- Democrats voting yes: Matheson, Peterson
12:01 PM: The vote on the previous question just failed. The pro-immigrant vote was NAY. The House just voted against bringing up HR 15, the House comprehensive immigration bill. Full roll call coming soon. 10:45 AM: A statement from the office of the White House Press Secretary, blasting Republicans for once again attacking DACA, and pursuing mass-deportation-oriented policies:
It is extraordinary that the House of Representatives, after failing for more than a year to reform our broken immigration reform system, would vote to restrict a law enforcement tool that the Department of Homeland Security uses to focus resources on key enforcement priorities like public safety and border security, and provide temporary relief from deportation for people who are low priorities for removal. In the face of Congressional inaction, the Administration’s use of Deferred Action for DREAMers in 2012, which has benefitted more than 500,000 young people who are Americans in every way except on paper, is the most significant progress we have made toward immigration reform in years. By failing to act on an immigration reform bill that requires that people who are here illegally pay taxes, undergo background checks and get on the right side of the law, the House is instead driving an approach that is about rounding up and deporting 11 million people, separating families, and undermining DHS’ ability to secure the border.
10:40 AM: It’s official: in addition to the border supplemental and anti-DACA bills today, House Democrats will be calling for a vote on the previous question, which if defeated would bring HR 15 to a vote on the floor. The full House will once again effectively be voting up or down on comprehensive immigration reform today. As Polis just said on the House floor, immigration reform is the real solution here: HR 15 would fund border security and prevent future border crises.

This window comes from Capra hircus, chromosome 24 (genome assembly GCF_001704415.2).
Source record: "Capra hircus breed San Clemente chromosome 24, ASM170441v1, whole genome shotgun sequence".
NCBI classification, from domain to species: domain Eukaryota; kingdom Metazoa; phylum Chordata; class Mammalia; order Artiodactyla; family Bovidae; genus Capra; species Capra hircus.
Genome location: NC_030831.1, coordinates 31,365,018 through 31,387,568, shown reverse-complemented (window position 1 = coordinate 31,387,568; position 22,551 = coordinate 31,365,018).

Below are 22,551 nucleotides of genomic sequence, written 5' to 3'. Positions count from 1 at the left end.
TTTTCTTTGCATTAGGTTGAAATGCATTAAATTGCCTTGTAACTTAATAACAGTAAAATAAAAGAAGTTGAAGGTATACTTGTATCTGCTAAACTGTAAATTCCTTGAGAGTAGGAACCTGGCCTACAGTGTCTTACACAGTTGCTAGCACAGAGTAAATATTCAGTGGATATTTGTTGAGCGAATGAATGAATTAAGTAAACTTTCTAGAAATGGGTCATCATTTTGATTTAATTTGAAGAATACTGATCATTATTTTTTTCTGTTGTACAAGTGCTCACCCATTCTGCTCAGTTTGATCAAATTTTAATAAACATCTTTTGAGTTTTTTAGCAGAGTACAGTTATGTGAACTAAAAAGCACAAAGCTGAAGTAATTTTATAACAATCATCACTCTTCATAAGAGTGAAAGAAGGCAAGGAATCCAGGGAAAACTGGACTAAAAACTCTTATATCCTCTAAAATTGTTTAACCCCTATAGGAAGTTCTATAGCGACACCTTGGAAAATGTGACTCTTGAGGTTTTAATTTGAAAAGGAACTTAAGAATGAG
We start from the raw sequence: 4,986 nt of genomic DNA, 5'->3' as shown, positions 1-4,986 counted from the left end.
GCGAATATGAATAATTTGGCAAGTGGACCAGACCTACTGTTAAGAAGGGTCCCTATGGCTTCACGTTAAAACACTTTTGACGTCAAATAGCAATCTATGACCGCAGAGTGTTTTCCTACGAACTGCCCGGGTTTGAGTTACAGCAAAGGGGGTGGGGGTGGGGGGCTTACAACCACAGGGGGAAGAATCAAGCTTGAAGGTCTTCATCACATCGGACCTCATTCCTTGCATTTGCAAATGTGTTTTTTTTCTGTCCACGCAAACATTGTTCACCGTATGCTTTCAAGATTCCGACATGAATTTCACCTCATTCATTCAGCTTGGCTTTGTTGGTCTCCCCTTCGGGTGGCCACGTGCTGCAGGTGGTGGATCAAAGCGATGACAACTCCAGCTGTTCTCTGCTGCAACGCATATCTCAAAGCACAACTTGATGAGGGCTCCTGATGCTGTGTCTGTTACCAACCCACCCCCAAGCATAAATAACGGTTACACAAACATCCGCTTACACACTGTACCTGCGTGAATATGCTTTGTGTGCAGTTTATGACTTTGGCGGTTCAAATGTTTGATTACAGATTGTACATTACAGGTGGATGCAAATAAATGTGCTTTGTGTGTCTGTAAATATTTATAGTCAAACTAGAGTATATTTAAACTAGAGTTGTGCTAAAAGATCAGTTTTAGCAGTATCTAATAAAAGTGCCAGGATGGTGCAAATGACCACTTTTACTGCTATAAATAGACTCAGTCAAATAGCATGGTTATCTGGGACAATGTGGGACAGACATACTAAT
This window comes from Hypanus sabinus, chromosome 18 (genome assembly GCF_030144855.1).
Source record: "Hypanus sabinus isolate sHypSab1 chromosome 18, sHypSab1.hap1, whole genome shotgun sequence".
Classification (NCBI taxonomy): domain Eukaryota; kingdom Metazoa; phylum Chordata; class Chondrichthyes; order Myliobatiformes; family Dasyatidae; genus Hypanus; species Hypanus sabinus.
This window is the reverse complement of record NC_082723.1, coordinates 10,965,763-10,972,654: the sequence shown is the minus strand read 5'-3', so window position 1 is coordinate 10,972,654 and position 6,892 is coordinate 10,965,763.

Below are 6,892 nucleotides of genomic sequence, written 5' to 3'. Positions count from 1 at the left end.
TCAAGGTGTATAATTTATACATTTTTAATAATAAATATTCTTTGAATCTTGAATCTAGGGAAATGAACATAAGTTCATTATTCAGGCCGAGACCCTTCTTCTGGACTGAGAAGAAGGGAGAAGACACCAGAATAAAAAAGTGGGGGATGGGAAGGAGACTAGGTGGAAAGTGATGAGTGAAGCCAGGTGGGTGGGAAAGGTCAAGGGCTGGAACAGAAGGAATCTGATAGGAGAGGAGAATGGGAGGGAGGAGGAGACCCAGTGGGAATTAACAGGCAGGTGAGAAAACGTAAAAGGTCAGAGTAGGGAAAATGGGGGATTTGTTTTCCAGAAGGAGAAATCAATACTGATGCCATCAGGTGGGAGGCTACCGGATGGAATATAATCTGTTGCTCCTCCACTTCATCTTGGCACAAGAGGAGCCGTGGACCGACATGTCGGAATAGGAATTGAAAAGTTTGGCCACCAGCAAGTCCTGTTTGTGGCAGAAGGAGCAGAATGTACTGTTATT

10:30 AM: The DACA vote today technically will not affect those who already have DACA / are already eligible / will become eligible in the future. It will forbid the expansion of DACA, preventing Obama from expanding it to, say, the parents of US born children. But in this vote the GOP is still attempting to attack DACA and what it’s accomplished. For instance view this National Review editorial, which attacks any new program in terms of DACA’s perceived flaws:
It is not unlikely that a new program would, like DACA, be pitched as a temporary measure…In addition, any new DACA-style program will have the tendency to encompass persons beyond its target demographic…DACA also belies the claim that unilateral executive actions are simply large-scale enactments of prosecutorial discretion, pragmatic measures necessitated by the federal government’s lack of resources. DACA has proven to involve a massive expenditure of both time and money that has required USCIS officers to table entrance applications from legal immigrants to accommodate the deluge of applicants from illegal immigrants.
10:20 AM: Here’s what’s coming up today: first, a House vote for their $659 million emergency funding package, which would expedite the removals of Central American children fleeing violence. And then, ONLY if the first vote passes, a House vote preventing any expansion of DACA.
Here’s Greg Sargent at the Washington Post on the reasoning behind that scheduling:
In other words, conservatives get their vote against DACA after, and only if, the House passes its solution to the border mess. I suspect this may be structured to avoid what could be a political debacle, had the votes been scheduled the other way around: House Republicans going home for August recess having voted only to sue the president and to maximize deportations from the interior, while failing to vote to solve the current crisis.
The House bill, however, is likely to be stopped in the Senate if it makes it to the upper chamber. President Obama has already threatened to veto the House bill.